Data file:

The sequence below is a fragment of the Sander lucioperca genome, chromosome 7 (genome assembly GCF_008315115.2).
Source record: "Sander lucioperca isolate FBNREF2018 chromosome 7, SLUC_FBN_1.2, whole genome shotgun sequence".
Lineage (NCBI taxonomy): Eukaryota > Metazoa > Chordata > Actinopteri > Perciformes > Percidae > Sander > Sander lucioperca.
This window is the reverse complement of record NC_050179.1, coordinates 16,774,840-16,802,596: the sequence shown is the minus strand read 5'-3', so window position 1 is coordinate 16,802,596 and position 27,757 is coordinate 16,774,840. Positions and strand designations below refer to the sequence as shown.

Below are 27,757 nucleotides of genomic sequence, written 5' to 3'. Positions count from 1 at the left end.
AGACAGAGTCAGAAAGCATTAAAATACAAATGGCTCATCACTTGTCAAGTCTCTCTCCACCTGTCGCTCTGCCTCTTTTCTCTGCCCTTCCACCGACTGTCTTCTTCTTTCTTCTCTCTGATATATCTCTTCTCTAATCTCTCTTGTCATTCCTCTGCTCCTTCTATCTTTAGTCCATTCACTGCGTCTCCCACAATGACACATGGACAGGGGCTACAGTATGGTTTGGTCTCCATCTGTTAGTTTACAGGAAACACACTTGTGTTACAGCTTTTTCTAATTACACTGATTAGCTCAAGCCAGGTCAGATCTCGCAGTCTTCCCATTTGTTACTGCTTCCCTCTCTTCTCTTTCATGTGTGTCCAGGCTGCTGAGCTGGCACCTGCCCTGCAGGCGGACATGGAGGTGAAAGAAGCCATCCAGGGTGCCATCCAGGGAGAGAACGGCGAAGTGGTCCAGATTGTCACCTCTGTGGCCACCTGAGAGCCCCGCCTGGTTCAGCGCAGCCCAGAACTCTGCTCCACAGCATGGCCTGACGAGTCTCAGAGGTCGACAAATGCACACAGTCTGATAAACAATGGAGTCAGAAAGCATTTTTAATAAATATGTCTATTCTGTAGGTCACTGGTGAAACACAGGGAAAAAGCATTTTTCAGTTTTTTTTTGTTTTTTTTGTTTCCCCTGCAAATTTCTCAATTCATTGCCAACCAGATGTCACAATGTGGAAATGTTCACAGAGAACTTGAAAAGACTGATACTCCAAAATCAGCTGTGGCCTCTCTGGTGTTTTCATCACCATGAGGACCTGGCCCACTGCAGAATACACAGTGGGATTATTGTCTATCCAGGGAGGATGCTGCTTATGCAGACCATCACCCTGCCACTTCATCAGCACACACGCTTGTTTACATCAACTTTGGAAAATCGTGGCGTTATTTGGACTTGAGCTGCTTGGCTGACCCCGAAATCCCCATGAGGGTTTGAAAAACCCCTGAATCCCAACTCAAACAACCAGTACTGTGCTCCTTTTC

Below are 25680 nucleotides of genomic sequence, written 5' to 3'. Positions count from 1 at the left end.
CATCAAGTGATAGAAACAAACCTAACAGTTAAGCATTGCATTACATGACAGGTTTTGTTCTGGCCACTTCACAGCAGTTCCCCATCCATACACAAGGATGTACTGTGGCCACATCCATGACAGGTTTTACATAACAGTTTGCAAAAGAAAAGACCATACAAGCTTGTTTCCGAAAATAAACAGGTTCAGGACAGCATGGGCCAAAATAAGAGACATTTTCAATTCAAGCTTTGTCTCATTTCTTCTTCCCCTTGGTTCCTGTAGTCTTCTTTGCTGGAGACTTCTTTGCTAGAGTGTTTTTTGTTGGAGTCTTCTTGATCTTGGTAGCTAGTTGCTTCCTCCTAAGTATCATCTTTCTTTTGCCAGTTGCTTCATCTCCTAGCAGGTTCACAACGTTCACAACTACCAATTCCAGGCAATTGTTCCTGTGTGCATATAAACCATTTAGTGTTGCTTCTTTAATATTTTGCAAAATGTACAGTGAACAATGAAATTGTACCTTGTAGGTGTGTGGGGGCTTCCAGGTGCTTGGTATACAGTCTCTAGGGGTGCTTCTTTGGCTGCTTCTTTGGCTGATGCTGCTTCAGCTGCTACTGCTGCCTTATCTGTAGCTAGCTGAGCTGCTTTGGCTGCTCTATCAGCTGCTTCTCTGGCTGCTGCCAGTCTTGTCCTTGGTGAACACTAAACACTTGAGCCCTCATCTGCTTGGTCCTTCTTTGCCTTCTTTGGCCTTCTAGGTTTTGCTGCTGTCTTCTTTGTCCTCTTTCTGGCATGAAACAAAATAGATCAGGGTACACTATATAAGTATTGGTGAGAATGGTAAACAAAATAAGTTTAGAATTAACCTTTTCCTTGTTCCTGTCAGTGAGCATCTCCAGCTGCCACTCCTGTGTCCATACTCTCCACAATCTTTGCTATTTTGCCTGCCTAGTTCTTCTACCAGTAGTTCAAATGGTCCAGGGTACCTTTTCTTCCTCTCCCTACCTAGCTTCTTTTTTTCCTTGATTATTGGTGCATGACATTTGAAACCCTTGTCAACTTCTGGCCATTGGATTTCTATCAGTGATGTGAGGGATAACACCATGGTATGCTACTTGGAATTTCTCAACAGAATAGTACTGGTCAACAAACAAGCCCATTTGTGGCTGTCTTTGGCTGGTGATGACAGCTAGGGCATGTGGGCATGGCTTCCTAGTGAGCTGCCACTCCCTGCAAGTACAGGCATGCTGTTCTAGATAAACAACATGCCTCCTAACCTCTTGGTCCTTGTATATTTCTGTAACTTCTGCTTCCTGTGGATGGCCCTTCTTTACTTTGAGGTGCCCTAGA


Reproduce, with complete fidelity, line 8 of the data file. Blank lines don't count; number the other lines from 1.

CATCAAGTGATAGAAACAAACCTAACAGTTAAGCATTGCATTACATGACAGGTTTTGTTCTGGCCACTTCACAGCAGTTCCCCATCCATACACAAGGATGTACTGTGGCCACATCCATGACAGGTTTTACATAACAGTTTGCAAAAGAAAAGACCATACAAGCTTGTTTCCGAAAATAAACAGGTTCAGGACAGCATGGGCCAAAATAAGAGACATTTTCAATTCAAGCTTTGTCTCATTTCTTCTTCCCCTTGGTTCCTGTAGTCTTCTTTGCTGGAGACTTCTTTGCTAGAGTGTTTTTTGTTGGAGTCTTCTTGATCTTGGTAGCTAGTTGCTTCCTCCTAAGTATCATCTTTCTTTTGCCAGTTGCTTCATCTCCTAGCAGGTTCACAACGTTCACAACTACCAATTCCAGGCAATTGTTCCTGTGTGCATATAAACCATTTAGTGTTGCTTCTTTAATATTTTGCAAAATGTACAGTGAACAATGAAATTGTACCTTGTAGGTGTGTGGGGGCTTCCAGGTGCTTGGTATACAGTCTCTAGGGGTGCTTCTTTGGCTGCTTCTTTGGCTGATGCTGCTTCAGCTGCTACTGCTGCCTTATCTGTAGCTAGCTGAGCTGCTTTGGCTGCTCTATCAGCTGCTTCTCTGGCTGCTGCCAGTCTTGTCCTTGGTGAACACTAAACACTTGAGCCCTCATCTGCTTGGTCCTTCTTTGCCTTCTTTGGCCTTCTAGGTTTTGCTGCTGTCTTCTTTGTCCTCTTTCTGGCATGAAACAAAATAGATCAGGGTACACTATATAAGTATTGGTGAGAATGGTAAACAAAATAAGTTTAGAATTAACCTTTTCCTTGTTCCTGTCAGTGAGCATCTCCAGCTGCCACTCCTGTGTCCATACTCTCCACAATCTTTGCTATTTTGCCTGCCTAGTTCTTCTACCAGTAGTTCAAATGGTCCAGGGTACCTTTTCTTCCTCTCCCTACCTAGCTTCTTTTTTTCCTTGATTATTGGTGCATGACATTTGAAACCCTTGTCAACTTCTGGCCATTGGATTTCTATCAGTGATGTGAGGGATAACACCATGGTATGCTACTTGGAATTTCTCAACAGAATAGTACTGGTCAACAAACAAGCCCATTTGTGGCTGTCTTTGGCTGGTGATGACAGCTAGGGCATGTGGGCATGGCTTCCTAGTGAGCTGCCACTCCCTGCAAGTACAGGCATGCTGTTCTAGATAAACAACATGCCTCCTAACCTCTTGGTCCTTGTATATTTCTGTAACTTCTGCTTCCTGTGGATGGCCCTTCTTTACTTTGAGGTGCCCTAGA